So the story continues from September 2011 when the Boreray fleeces went to Natural Fibre Company for processing and spinning. By February 2012 I'd heard the exciting news that it had been processed in the mill and had spun into a very nice aran weight, a natural oatmeal colour as the majority white fleeces had been coloured by the few coloured fleeces. It was a 'robust' yarn that you might not want to wear next to your skin, but looked as if it would knit well for cables and texture. Here it is!
RBST and the Soay & Boreray Society to support the genetics research into Boreray sheep.
I took a long time to decide what to knit with my precious 4 balls, and then to find the right pattern. Knitting has now finally started and my project is here. Other Boreray yarn projects can be found on Ravelry. One of my favourites is this wonderful knitted and felted Boreray IPhone Hoodie
Those of you who have read the previous chapters in this story will remember our excitement at the Pooh Party when we discovered the fine undercoat fibres and how we separated them out after advice from Sue Blacker that their absence wouldn't affect the quality of the Boreray aran yarn.
Initially, being spinners, we had fond thoughts of handspinning it ourselves - yes, I can hear other spinners drooling at the thought. Sue Blacker though was very supportive of a tentative suggestion I made. Yes, if I could give NFC the fine fibres already dehaired and if together we could find enough very fine Soay so that together it made the minimum 20kg, then NFC would explore spinning it into a laceweight yarn. I'm very grateful that at that point I wasn't lynched by my spinning friends, although they were very happy for me to tackle the mammoth dehairing task on my own.
Time for a quick look at double coated fleece. This subject is covered much better in a book that rarely leaves my side. The Fleece & Fiber Sourcebook by Deb Robson & Carol Ekarius The Boreray information starts on page 154.
This is some of the fleece that we separated out. At first glance it doesn't look any different, but there is no kemp in it and at the base of the locks are the fine fibres. Kemp can be removed manually from fleece but it can involve tweezers and rather more patience that I'd even want to have.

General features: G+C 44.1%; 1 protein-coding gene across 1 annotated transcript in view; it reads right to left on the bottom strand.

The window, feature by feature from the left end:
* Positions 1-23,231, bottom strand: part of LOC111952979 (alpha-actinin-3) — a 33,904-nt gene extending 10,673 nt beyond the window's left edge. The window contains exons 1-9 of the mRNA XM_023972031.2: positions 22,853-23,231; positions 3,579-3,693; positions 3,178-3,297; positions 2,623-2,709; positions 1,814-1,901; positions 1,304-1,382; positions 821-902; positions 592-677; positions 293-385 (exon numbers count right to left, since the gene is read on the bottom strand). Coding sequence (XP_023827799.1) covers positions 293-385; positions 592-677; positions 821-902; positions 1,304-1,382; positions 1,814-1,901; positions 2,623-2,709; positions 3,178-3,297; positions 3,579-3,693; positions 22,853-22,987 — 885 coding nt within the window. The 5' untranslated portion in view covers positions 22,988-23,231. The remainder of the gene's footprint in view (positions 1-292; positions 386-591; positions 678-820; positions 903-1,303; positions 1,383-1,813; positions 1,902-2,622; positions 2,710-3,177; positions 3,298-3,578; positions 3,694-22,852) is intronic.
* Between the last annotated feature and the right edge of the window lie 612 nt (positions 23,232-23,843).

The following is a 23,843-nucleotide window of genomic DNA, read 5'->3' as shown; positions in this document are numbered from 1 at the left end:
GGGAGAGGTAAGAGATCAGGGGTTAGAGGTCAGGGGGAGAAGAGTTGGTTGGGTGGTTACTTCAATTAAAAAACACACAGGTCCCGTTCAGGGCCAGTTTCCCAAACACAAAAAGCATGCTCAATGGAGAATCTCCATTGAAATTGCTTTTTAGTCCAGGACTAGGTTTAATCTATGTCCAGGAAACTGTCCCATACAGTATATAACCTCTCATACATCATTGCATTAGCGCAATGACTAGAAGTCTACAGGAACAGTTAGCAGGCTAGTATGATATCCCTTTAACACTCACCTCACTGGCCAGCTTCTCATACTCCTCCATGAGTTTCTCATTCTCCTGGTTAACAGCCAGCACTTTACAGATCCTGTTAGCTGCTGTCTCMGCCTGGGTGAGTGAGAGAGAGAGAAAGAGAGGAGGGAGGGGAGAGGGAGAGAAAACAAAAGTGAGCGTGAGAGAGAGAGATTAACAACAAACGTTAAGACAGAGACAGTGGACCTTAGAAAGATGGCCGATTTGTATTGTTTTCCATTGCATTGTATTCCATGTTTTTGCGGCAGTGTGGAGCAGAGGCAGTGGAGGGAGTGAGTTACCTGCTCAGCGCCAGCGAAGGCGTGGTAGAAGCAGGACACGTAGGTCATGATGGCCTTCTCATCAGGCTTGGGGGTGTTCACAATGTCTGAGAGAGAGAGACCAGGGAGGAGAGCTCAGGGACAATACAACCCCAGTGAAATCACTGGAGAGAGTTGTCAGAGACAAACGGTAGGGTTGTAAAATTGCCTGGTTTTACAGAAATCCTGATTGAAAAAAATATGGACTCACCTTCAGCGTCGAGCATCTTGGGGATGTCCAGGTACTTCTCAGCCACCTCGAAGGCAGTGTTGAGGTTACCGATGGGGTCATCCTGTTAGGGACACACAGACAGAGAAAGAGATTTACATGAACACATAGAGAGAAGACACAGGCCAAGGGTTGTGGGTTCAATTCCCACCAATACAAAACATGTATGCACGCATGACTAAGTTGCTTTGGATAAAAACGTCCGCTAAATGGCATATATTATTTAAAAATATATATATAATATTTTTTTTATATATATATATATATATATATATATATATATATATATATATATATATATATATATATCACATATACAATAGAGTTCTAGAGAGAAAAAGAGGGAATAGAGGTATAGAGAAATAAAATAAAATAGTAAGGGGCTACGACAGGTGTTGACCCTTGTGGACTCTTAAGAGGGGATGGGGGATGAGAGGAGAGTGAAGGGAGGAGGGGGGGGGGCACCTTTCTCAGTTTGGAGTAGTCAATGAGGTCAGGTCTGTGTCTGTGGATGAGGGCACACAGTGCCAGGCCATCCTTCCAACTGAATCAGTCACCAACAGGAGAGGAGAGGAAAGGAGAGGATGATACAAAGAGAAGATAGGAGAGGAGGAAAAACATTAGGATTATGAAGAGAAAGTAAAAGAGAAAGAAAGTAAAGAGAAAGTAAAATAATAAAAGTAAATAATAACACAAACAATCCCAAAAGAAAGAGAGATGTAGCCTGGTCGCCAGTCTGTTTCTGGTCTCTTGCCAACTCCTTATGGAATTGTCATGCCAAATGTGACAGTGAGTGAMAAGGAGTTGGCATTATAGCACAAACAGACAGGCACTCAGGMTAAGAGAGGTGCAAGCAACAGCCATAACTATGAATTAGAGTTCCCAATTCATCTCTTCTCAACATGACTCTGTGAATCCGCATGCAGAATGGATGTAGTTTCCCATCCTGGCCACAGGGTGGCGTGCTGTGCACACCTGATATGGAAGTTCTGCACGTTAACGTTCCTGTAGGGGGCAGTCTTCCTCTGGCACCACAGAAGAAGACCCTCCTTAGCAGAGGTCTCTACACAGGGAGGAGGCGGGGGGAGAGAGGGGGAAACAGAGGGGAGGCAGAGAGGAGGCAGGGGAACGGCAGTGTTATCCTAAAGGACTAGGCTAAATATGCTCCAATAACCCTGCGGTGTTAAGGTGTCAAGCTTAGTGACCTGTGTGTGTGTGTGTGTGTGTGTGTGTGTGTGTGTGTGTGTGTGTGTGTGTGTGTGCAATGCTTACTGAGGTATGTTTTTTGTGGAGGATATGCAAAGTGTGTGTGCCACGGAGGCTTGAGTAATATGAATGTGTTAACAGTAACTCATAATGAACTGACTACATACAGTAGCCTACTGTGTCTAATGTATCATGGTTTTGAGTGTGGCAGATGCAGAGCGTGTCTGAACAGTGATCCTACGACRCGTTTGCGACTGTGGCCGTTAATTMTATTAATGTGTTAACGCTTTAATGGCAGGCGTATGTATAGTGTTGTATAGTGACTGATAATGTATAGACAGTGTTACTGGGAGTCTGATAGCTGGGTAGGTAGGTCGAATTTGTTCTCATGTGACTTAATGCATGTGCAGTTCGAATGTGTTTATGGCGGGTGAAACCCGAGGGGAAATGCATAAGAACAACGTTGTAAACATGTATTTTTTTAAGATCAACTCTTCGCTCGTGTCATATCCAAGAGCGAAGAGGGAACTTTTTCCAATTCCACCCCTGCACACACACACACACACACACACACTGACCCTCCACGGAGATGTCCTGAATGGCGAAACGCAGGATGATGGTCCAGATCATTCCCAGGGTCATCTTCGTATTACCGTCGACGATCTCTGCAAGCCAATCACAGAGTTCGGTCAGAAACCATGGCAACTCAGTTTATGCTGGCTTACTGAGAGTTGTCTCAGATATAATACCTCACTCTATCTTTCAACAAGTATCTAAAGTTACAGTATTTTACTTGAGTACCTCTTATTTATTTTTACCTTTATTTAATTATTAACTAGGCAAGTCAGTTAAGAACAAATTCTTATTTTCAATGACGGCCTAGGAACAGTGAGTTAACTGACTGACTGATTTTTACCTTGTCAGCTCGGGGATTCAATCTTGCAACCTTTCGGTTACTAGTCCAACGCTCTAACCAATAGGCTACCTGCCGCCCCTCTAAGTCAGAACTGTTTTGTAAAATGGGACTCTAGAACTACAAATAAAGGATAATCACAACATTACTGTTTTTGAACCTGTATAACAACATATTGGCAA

With the Boreray fleece this wasn't that difficult to do, it's just that there were two sacks of selected fleece to work through.
Read on though and you'll find out why I'm no longer weeping about this loss.
So the system I had was to sit in a comfortable chair with a sack in front of me, apron on lap, 'hair' box to one side and 'fluff' box to the other. I'd take a lock of fleece, remove the hair and any other unwanted bits, drop the hair in one box (on the right) and let the fluff float down into the other (on the left). For a few weeks whole evenings passed in this way.
The fibre and fleece was handed over to Sue at Wonderwool and then, late in the evening of 29th October 2012 I got an email titled 'good things come to those who wait'. The Natural Fibre Company had done it! Sue had a ball of the laceweight yarn in her hand.
Sue Blacker's blog, since her experience with the wool from the Boreray sheep would be a fascinating read.
Yes, we had missed out on spinning the fibre ourselves, but as you can see we were all delighted with the spun yarn.
This isn't all though. I thought that it would be even more special if there could be a special pattern designed for this unique, one-off yarn. It had to have a link to St Kilda of course, despite any difficulties caused by the islands having been evacuated in 1930. There are some very special images though of the people of St Kilda which can be viewed as stills and film on the National Library of Scotland Scottish Screen Archive On one page you can view the whole of the film, St Kilda - Britain's Loneliest Isle